Troy looks at ‘sustainability’As several other communities have in the past month, the Troy Town Board took into consideration a “framework of sustainable community principles” at its meeting Thursday, May 14.
By: By Chris Hamble, Hudson Star-Observer
As several other communities have in the past month, the Troy Town Board took into consideration a “framework of sustainable community principles” at its meeting Thursday, May 14.
The framework is a non-binding set of goals and guidelines for the community, such as:
“We are committed to work in collaboration, to be good stewards of the Earth,” said Town Chair Ray Knapp. “This is a first step, and we are committed to these principles.”
Citizen Judy Freund, who has worked with the town on these principles also weighed in, saying, “This town has a strong tradition of thought, and wanting to do what is right.”
The Town Board unanimously accepted the framework.
Constable Mel Hermansen provided an update to the Town Board regarding the gate at Pemble’s Access that was found forced open over the winter.
“The gate has now been restrained on both sides and will be more difficult to open without a key,” said Hermansen. “We are also having a problem with people walking around the gates with their dogs.”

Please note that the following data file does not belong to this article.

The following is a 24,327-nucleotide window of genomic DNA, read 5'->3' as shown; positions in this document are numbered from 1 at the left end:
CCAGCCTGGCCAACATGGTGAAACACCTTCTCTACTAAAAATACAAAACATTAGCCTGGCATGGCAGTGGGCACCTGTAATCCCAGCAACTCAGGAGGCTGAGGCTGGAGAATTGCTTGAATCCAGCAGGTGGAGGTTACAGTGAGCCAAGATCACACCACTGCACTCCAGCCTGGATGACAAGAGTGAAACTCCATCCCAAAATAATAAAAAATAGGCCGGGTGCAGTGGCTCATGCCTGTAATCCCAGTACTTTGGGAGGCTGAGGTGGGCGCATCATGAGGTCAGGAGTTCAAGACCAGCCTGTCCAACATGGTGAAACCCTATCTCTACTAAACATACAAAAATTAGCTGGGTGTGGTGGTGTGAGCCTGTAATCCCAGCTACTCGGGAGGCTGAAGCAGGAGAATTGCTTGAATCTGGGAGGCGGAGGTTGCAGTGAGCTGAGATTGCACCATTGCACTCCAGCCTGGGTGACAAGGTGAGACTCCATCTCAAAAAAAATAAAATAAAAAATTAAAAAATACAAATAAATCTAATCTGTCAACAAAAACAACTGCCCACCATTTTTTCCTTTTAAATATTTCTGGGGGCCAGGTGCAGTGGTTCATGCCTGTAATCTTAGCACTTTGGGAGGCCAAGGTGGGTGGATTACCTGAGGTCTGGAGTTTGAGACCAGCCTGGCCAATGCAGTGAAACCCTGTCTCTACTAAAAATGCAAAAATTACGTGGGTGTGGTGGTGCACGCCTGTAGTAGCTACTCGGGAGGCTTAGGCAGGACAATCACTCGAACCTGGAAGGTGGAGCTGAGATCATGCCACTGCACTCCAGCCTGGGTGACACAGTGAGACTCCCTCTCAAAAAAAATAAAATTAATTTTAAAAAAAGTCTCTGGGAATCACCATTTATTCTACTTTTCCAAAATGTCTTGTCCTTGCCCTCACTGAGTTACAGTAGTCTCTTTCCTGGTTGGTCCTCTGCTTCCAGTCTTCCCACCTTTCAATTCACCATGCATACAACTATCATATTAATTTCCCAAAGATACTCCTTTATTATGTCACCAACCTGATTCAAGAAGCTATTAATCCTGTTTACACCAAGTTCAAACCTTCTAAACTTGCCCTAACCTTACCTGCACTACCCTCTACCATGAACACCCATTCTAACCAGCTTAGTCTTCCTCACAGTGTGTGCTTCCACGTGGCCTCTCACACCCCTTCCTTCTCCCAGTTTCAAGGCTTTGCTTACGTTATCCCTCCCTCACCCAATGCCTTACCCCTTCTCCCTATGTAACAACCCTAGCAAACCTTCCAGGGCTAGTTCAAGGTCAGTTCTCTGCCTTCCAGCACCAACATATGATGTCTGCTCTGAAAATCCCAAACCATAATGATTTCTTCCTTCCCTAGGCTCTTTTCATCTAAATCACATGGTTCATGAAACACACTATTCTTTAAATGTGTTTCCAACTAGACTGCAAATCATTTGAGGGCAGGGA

While dog complaints have been up in the last month, Hermansen believes that it’s simply locals wanting to walk their dogs along the beach.
The board approved the use of up to $7,000 from a previously cashed letter of credit for engineering work for the Walnut Hills development. The letter of credit, totaling $96,000, is to be used for the planning and engineering of the new development, which has been stalled for some time.
Sharon Provos, the town clerk and treasurer, was the subject of a required yearly performance review and earned high praise from the board.
After the review, the board agreed on a pay raise for the position. The increase, in line with other wage increases, will be 3.5 percent, and the position will change from an hourly position, to a salaried position, to be paid monthly.
The board has recommended that the county not approve a special exception for the number of allowable horses per acre on a property located at 389 County F. The reasons for the recommendation include the fact that no specific number of horses were spelled out (it is believed to be over 30, with the current number allowable on property that size being zero), the fact that the area is no longer a farm and is now a residential area, and concerns over manure control.